Boston Blocks Free Speech Rally, Tells Organizers: We Don’t Want You Here

Boston Mayor Marty Walsh speaks during a town hall event, Thursday, June 1, 2017, in Boston, hosted by U.S. Sen. Edward Markey, D-Mass., to discuss health care, climate change, the opioid crisis and the investigation... Boston Mayor Marty Walsh speaks during a town hall event, Thursday, June 1, 2017, in Boston, hosted by U.S. Sen. Edward Markey, D-Mass., to discuss health care, climate change, the opioid crisis and the investigation of Trump administration ties to Russia. (AP Photo/Elise Amendola) MORE LESS

On Monday, Boston officials announced plans to block a free speech rally scheduled in the city this weekend.

The Boston Free Speech rally was organized by a group that claims to be different than the white supremacists who organized a rally in Charlottesville, Virginia last weekend that ended in deadly violence, despite having similar speakers and supporters.

Some supporters tweeted Monday that the rally — scheduled for Saturday on the Boston Common— had been cancelled because city officials revoked the group’s permit request, but the city said the group never applied for a permit, according to Mass Live.

Boston Free Speech later posted on Facebook that the group had submitted a permit in July and it had been approved by the city. They also said the rally on Saturday is not cancelled.

The Boston Police Department Commissioner confirmed Monday that the group still does not have a permit for the rally because they never applied to the correct city department, Boston’s WBUR reported. The group can still rally without a permit.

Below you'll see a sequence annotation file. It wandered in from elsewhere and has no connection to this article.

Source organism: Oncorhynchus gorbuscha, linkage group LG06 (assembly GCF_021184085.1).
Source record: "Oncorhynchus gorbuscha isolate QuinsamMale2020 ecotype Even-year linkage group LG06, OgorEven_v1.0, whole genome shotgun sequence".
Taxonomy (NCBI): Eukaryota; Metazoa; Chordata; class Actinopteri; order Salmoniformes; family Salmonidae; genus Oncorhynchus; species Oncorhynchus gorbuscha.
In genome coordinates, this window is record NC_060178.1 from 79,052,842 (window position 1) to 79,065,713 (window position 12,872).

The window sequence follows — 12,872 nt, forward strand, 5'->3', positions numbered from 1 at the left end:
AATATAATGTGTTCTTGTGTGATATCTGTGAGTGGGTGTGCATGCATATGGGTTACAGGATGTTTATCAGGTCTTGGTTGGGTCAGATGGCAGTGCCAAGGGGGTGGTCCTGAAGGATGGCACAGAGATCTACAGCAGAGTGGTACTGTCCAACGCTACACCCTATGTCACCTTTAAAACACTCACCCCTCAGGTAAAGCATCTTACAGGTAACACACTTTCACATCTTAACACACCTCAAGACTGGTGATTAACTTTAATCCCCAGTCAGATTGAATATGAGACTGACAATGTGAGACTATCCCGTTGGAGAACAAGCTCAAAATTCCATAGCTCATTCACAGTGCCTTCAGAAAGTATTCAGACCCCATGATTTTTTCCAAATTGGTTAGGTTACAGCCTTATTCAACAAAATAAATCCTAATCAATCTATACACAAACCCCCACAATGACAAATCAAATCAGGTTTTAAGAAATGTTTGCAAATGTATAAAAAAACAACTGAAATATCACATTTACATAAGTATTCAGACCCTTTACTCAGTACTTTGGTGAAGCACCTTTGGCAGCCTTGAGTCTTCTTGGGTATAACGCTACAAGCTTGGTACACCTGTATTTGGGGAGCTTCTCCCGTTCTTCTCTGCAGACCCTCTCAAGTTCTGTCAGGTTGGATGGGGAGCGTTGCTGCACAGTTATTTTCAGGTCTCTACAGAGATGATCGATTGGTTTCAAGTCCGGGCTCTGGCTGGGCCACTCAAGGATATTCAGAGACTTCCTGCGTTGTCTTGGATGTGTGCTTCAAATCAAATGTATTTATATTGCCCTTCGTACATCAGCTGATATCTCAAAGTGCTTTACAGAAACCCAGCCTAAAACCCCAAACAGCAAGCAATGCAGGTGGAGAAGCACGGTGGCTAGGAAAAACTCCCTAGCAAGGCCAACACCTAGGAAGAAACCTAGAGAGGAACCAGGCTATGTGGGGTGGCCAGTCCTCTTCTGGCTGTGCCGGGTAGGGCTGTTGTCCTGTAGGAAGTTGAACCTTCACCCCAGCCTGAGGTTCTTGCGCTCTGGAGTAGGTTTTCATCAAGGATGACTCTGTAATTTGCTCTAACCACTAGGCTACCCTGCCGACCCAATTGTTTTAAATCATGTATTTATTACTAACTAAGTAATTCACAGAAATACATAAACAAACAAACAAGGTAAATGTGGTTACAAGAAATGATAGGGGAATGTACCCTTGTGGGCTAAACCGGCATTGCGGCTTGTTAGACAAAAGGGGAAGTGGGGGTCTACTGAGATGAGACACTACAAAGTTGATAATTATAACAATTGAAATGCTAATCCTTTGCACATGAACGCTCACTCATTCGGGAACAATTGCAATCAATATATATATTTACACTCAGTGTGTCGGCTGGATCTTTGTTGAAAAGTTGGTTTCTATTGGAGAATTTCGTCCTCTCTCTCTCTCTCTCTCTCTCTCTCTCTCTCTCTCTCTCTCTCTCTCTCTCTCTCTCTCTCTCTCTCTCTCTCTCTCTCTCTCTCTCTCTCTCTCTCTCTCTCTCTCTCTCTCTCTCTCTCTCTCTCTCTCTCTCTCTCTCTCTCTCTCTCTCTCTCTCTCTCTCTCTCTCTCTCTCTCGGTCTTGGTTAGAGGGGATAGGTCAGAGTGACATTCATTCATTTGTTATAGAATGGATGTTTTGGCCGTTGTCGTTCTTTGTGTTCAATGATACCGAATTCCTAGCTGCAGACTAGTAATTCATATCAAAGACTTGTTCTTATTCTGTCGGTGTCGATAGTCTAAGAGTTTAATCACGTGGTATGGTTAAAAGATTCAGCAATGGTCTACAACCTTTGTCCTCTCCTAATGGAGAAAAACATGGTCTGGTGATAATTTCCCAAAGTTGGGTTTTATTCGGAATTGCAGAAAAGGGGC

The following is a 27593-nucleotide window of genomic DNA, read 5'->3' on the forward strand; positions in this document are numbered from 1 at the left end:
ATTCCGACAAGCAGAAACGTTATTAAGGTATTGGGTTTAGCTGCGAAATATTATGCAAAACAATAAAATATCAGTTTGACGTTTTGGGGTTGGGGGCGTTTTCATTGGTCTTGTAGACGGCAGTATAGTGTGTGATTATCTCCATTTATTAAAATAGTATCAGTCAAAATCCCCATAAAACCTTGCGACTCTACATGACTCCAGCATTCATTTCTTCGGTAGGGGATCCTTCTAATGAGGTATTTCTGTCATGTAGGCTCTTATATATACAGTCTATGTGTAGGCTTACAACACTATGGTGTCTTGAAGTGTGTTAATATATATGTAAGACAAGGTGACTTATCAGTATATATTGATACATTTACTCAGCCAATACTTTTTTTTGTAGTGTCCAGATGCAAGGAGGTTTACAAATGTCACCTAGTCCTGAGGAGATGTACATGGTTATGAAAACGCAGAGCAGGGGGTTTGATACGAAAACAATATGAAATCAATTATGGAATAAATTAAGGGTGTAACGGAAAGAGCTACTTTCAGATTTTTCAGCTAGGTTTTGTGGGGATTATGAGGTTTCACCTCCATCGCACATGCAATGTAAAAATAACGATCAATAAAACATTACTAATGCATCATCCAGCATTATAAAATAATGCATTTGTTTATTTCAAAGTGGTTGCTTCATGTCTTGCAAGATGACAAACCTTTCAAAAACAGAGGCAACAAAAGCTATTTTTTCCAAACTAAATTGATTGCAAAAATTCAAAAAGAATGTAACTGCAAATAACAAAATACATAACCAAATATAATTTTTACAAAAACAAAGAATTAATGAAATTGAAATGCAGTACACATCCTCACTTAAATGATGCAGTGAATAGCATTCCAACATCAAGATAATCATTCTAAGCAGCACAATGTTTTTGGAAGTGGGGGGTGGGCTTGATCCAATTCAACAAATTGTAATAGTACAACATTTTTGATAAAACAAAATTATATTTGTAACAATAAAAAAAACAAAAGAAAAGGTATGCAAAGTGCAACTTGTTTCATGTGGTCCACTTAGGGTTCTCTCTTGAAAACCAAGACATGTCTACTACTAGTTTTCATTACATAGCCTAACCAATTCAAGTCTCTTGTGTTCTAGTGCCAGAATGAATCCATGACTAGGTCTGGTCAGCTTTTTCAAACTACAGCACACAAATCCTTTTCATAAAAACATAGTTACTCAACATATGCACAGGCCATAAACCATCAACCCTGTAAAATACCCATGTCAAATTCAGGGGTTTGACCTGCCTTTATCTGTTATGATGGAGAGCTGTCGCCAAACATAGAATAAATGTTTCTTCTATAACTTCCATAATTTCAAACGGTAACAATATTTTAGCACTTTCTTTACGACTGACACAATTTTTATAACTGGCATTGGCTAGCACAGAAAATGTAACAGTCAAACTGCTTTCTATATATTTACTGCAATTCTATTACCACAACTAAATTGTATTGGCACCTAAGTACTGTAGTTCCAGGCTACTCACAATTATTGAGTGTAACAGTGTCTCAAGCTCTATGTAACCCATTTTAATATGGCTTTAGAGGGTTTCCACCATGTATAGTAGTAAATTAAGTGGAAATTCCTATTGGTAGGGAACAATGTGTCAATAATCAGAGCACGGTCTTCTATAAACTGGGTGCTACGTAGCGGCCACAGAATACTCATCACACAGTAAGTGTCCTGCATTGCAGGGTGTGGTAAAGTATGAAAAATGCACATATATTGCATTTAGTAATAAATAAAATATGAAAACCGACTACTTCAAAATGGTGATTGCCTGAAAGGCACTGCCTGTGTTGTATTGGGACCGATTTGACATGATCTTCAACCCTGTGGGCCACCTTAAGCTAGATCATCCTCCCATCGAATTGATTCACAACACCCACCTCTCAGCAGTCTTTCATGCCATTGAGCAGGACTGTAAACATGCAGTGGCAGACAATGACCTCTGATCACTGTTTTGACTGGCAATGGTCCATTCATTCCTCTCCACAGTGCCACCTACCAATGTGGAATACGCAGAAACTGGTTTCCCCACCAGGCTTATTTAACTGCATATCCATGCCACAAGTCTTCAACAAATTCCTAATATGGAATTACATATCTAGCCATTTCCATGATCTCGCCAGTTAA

Boston’s mayor and Massachusetts’ governor held a press conference Monday to discuss the planned rally, saying they would do everything they could to keep the gathering from happening and that Boston rejects racism, white supremacy and hatred, Mass Live reported.

“Boston does not welcome you here, Boston does not want you here, Boston rejects your message,” Mayor Marty Walsh said. “We’ll do anything in our power to keep hate out of our city.”

Walsh said the city is working to figure out who the organizers are and he said he planned to ask the group to postpone the rally. If they did arrive, he said the city would allow them to advocate for free speech, but not violence, threatening behavior or vandalism.

Police Commissioner William Evans said that regardless of whether the group gets a permit, they still have a protected right to gather if they choose to, according to the Boston Globe.  

“We’ve handled major demonstrations, and I don’t find this any different,” he said. “It’s pretty sad that we have to waste so many resources on such a group . . . with such hatred coming to Massachusetts.” 

The moves to block the rally come in response to a request from several Boston civil rights groups, who asked Walsh for a meeting to discuss how the city plans to keep citizens safe during the Free Speech rally on Saturday.

The gathering is scheduled to be held exactly one week after a self-proclaimed white supremacist allegedly drove his car into a group of counter-protesters at a white nationalists rally in Charlottesville, killing one person.

On its Facebook page, the group claimed it is not associated with the Charlottesville rally, but previously scheduled speakers included several prominent alt-right voices like Gavin Mcinnes, who has since backed out, and Joe Biggs, formerly of Infowars. Augustus Invictus, who spoke at the Charlottesville rally, was also scheduled to speak at the rally, but was uninvited by the group, the Boston Globe reported.

US Senate candidate Shiva Ayyadurai is also scheduled to speak and told the Globe he would be there to support free speech if the rally happens. 


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